In general, when at rest, you will breathe through your nose. One of the main functions of the nose is that it filters the air you breathe in which clears out dust and other allergens that would otherwise go to your lungs (that’s why we have nose hairs!) However, the nose can’t move the same volume of air as the mouth during maximal exercise and we experience much more resistance when breathing through the nose than the mouth. In fact, one study looked at the difference between oxygen consumption (among other variables) during exercise while breathing through the nose only and through the mouth only. They found that oxygen consumption was 8-10% lower during nasal breathing compared to mouth breathing at 50%, 65%, and 80% of VO2max (link to the article here). Inevitably, you will probably end up breathing through your mouth AND your nose when exercising at high intensities because you’re just trying to get as much air in as possible, no matter the pathway. 

That being said, if you’re performing intervals on the track, for example, is it better for recovery to breathe through your nose or your mouth? That is a bit of a complicated question. Breathing through your nose can lower your heart rate more quickly. This is because it forces you to exhale more slowly which causes compression of the vagus nerve and that activates the parasympathetic nervous system (rest and digest) as opposed to the sympathetic nervous system (fight or flight). However, just because your heart rate is lower doesn’t mean it’s better. Remember, breathing through your mouth allows you to get more oxygen in and more carbon dioxide out. And when you’re resting between intervals, you want to get rid of as much carbon dioxide as possible. Think of it like this, when you’re swimming and holding your breath for a long time, your lungs feel like they are going to pop, and you get the strong urge to breathe. That’s because of the buildup of carbon dioxide, NOT the lack of oxygen. These so-called “hypoxic” (low oxygen) sets are actually hypercapnic (high carbon dioxide). So, in between your intervals, there is a fine line between lower your heart rate and clearing as much carbon dioxide as possible. Again, do what feels natural whether that’s breathing through your nose or your mouth. You can even experiment on yourself and try both to see which works better for you.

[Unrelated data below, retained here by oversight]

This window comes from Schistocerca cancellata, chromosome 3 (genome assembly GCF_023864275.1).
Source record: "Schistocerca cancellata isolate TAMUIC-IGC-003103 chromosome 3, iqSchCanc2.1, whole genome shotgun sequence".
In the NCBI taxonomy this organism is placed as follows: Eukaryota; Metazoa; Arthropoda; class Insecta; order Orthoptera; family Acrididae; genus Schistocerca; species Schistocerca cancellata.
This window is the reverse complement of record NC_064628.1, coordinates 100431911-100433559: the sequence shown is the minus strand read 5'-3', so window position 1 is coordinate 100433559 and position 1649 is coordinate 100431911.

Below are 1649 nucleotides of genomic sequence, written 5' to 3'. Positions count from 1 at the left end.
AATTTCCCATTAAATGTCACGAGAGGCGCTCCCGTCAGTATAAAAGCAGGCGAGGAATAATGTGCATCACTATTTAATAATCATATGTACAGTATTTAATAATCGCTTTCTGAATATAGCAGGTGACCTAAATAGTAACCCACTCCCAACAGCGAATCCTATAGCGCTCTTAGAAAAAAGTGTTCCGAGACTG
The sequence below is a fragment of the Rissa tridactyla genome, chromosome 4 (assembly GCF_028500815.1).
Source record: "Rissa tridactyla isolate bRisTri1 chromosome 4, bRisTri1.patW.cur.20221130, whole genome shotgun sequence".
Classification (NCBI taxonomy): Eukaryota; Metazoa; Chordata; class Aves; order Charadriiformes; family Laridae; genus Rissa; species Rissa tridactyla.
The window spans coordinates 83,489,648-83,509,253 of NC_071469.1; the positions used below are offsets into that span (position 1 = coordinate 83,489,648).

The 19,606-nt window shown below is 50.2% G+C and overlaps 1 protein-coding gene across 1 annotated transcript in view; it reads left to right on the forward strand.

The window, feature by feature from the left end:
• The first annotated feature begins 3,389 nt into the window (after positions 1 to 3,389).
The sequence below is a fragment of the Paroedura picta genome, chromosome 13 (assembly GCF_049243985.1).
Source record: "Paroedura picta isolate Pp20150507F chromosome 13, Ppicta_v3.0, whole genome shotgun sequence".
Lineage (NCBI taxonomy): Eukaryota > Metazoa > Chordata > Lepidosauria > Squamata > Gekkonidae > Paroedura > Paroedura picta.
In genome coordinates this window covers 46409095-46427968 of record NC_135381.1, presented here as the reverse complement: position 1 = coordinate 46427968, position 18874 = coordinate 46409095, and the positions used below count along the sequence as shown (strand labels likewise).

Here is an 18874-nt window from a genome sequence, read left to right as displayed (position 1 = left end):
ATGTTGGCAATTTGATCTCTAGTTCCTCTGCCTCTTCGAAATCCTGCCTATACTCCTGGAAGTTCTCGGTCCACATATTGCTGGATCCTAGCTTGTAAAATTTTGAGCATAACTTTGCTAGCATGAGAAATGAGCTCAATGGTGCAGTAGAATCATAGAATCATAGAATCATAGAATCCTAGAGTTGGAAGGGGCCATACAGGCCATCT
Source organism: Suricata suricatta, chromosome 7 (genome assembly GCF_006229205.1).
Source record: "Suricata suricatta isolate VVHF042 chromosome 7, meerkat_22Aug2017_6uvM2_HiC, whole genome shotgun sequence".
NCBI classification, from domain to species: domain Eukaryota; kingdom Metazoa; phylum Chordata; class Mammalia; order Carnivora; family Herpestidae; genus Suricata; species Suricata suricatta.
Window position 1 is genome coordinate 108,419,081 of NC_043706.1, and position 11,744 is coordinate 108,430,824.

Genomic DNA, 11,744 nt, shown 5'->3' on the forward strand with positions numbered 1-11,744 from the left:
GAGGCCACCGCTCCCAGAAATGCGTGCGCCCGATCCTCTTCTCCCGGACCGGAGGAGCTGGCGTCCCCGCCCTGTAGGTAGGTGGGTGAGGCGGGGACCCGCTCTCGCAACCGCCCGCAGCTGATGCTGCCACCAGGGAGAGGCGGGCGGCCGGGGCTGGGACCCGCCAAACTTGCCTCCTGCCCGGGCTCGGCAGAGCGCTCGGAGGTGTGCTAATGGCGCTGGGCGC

Now this is all regarding endurance exercise. But what about strength training? To best describe this, I’m going to have you imagine a bench press. You’re lying flat on your back with your arms extended holding the bar above your chest. As you lower the bar to your chest, this is known as the “eccentric” phase. When you push the bar up from your chest back to the starting position with your arms extended, this is known as the “concentric” phase. Most movements have an eccentric and concentric phase (those that don’t are called “isometric” contractions like a wall sit, but that’s a discussion for another time!) For a squat, the “eccentric” phase would be as you are bending your knees and getting closer to the ground while the “concentric” phase is when you stand up and return to the starting position.